EDF Our pioneering work with Google in Oakland and Houston shows that levels of air pollution vary much more widely than was previously known.
We now know that levels of air pollution can vary by up to eight times within one city block – and that living in areas with the most elevated levels increases heart attack risk in the elderly by 40 percent, similar to a history of smoking.
Also, new satellite data shows that 24 million more Americans – twice as many than previously thought – live in areas with unhealthy air, making it more important than ever to address the problem.
So EDF and partners like Google Earth Outreach are piloting a range of studies from Oakland to London featuring new, lower-cost sensors, to help us map air pollution at the hyperlocal level. This new generation of sensors can be mounted on cars, trucks and even bicycles – or in denser stationary networks than previous monitors.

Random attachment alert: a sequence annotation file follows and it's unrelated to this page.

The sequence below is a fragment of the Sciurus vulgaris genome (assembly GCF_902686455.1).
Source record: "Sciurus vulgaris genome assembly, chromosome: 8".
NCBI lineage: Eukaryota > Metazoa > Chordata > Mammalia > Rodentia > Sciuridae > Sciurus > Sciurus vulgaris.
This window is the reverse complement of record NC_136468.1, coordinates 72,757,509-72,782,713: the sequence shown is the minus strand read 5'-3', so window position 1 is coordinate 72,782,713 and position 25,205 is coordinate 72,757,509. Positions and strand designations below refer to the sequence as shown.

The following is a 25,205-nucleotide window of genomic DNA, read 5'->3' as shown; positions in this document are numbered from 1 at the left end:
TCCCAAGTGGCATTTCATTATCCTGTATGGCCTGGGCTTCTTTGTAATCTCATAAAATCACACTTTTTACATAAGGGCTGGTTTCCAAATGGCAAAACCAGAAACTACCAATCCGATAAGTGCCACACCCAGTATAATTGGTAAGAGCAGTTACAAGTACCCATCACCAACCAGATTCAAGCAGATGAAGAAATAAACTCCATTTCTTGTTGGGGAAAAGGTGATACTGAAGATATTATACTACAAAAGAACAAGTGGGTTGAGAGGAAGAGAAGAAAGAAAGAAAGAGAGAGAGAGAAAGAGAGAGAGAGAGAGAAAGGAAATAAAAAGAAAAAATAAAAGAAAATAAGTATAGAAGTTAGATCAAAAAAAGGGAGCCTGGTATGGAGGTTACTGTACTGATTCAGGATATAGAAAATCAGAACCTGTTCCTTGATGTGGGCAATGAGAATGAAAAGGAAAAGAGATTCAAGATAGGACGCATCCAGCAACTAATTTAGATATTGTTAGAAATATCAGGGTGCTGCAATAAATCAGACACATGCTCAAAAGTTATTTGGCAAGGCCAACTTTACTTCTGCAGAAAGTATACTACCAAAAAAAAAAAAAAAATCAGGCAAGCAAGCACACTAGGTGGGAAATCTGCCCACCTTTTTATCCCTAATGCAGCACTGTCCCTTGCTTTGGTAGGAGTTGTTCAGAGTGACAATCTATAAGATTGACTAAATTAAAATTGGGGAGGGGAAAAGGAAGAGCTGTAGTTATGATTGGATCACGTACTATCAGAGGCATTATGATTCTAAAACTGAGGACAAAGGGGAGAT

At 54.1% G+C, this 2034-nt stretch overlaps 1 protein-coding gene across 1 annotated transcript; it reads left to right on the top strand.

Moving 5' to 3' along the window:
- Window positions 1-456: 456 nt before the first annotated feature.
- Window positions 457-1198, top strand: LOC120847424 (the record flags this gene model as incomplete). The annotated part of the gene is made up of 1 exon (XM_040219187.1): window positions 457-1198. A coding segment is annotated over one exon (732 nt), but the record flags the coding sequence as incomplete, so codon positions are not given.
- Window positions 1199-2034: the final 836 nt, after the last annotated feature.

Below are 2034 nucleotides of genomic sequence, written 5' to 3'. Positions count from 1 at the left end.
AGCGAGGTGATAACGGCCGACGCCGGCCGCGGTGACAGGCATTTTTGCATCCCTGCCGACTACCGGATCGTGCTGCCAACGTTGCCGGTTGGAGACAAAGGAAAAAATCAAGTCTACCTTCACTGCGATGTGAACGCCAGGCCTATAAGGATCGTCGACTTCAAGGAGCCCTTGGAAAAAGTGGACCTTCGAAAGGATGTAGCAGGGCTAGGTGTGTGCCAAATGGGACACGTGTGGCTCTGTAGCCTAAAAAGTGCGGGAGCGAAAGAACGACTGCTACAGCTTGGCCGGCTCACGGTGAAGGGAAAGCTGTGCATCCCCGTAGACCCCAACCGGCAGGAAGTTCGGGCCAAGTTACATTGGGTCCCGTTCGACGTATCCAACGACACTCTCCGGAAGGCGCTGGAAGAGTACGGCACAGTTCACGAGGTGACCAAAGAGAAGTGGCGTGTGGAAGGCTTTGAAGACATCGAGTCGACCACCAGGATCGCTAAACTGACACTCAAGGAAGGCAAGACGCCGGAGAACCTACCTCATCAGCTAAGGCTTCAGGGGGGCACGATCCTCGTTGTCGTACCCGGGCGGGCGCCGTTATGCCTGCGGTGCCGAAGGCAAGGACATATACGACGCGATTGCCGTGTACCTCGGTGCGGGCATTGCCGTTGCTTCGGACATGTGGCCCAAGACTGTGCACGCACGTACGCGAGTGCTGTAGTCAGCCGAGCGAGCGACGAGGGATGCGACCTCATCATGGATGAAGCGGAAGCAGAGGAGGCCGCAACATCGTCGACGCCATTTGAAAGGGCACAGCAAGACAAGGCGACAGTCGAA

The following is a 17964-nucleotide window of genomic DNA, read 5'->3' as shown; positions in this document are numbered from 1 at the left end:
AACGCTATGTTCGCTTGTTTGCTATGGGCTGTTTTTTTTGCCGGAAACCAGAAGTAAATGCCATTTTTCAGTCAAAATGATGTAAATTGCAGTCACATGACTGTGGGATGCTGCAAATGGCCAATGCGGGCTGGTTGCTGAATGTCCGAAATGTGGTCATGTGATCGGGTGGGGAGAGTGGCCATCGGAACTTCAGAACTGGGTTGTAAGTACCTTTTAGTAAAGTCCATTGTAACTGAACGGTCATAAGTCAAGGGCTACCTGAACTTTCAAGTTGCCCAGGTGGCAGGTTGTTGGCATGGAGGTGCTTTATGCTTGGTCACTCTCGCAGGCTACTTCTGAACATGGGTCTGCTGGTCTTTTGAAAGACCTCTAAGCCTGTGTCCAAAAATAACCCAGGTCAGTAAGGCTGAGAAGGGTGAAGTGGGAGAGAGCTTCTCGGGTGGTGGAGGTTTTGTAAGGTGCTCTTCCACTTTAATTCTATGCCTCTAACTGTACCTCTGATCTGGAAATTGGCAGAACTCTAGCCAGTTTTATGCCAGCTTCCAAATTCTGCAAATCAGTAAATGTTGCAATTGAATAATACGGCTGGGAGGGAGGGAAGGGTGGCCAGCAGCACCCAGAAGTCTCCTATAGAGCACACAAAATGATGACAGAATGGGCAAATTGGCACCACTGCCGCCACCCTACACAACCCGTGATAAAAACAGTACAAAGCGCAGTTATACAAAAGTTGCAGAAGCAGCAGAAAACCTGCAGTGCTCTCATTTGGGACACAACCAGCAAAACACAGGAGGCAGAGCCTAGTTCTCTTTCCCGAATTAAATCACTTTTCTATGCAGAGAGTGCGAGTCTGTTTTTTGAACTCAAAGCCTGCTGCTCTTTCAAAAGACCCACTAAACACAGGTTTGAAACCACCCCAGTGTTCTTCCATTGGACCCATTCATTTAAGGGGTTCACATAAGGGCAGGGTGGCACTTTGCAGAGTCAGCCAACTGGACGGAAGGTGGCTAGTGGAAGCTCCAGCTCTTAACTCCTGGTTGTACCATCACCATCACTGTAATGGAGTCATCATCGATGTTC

For a pilot project in Oakland, California, our mobile measurement team outfitted Google Street View cars with air quality sensors to gather air pollution data at street level, where people are actually breathing the air.
This new methodology allowed us to collect much more data at a level of detail that was nearly impossible before – and showed just how much pollution varied over very short distances.
In Oakland, people are already using the data from our study to push for emission reductions under a new air quality law that seeks to reduce pollution in California’s most affected neighborhoods.